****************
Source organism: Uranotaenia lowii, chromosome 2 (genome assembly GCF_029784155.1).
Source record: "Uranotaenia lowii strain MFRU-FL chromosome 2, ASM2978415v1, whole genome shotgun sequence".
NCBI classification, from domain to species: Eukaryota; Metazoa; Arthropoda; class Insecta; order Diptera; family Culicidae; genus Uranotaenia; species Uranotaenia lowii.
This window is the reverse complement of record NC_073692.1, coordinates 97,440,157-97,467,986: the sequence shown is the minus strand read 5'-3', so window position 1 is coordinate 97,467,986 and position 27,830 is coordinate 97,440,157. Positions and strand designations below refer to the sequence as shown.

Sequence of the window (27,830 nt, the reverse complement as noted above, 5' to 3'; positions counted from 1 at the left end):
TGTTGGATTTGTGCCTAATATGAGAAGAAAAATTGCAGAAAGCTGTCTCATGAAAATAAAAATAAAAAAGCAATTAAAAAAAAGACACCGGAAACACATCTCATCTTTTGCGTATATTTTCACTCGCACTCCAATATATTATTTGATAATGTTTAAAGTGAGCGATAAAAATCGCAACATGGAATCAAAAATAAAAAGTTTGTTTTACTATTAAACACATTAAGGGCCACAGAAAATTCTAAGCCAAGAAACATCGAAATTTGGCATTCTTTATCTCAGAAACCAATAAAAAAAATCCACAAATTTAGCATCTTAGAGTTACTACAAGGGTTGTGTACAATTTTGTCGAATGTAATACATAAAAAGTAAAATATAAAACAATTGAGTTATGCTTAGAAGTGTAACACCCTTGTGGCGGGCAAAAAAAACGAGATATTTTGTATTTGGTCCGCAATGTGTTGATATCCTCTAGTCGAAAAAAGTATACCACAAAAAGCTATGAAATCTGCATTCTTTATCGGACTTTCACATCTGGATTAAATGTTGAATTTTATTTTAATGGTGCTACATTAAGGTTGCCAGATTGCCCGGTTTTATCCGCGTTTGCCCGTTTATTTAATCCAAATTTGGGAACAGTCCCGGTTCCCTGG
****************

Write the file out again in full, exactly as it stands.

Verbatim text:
Source organism: Uranotaenia lowii, chromosome 2 (genome assembly GCF_029784155.1).
Source record: "Uranotaenia lowii strain MFRU-FL chromosome 2, ASM2978415v1, whole genome shotgun sequence".
NCBI classification, from domain to species: Eukaryota; Metazoa; Arthropoda; class Insecta; order Diptera; family Culicidae; genus Uranotaenia; species Uranotaenia lowii.
This window is the reverse complement of record NC_073692.1, coordinates 97,440,157-97,467,986: the sequence shown is the minus strand read 5'-3', so window position 1 is coordinate 97,467,986 and position 27,830 is coordinate 97,440,157. Positions and strand designations below refer to the sequence as shown.

Sequence of the window (27,830 nt, the reverse complement as noted above, 5' to 3'; positions counted from 1 at the left end):
TGTTGGATTTGTGCCTAATATGAGAAGAAAAATTGCAGAAAGCTGTCTCATGAAAATAAAAATAAAAAAGCAATTAAAAAAAAGACACCGGAAACACATCTCATCTTTTGCGTATATTTTCACTCGCACTCCAATATATTATTTGATAATGTTTAAAGTGAGCGATAAAAATCGCAACATGGAATCAAAAATAAAAAGTTTGTTTTACTATTAAACACATTAAGGGCCACAGAAAATTCTAAGCCAAGAAACATCGAAATTTGGCATTCTTTATCTCAGAAACCAATAAAAAAAATCCACAAATTTAGCATCTTAGAGTTACTACAAGGGTTGTGTACAATTTTGTCGAATGTAATACATAAAAAGTAAAATATAAAACAATTGAGTTATGCTTAGAAGTGTAACACCCTTGTGGCGGGCAAAAAAAACGAGATATTTTGTATTTGGTCCGCAATGTGTTGATATCCTCTAGTCGAAAAAAGTATACCACAAAAAGCTATGAAATCTGCATTCTTTATCGGACTTTCACATCTGGATTAAATGTTGAATTTTATTTTAATGGTGCTACATTAAGGTTGCCAGATTGCCCGGTTTTATCCGCGTTTGCCCGTTTATTTAATCCAAATTTGGGAACAGTCCCGGTTCCCTGG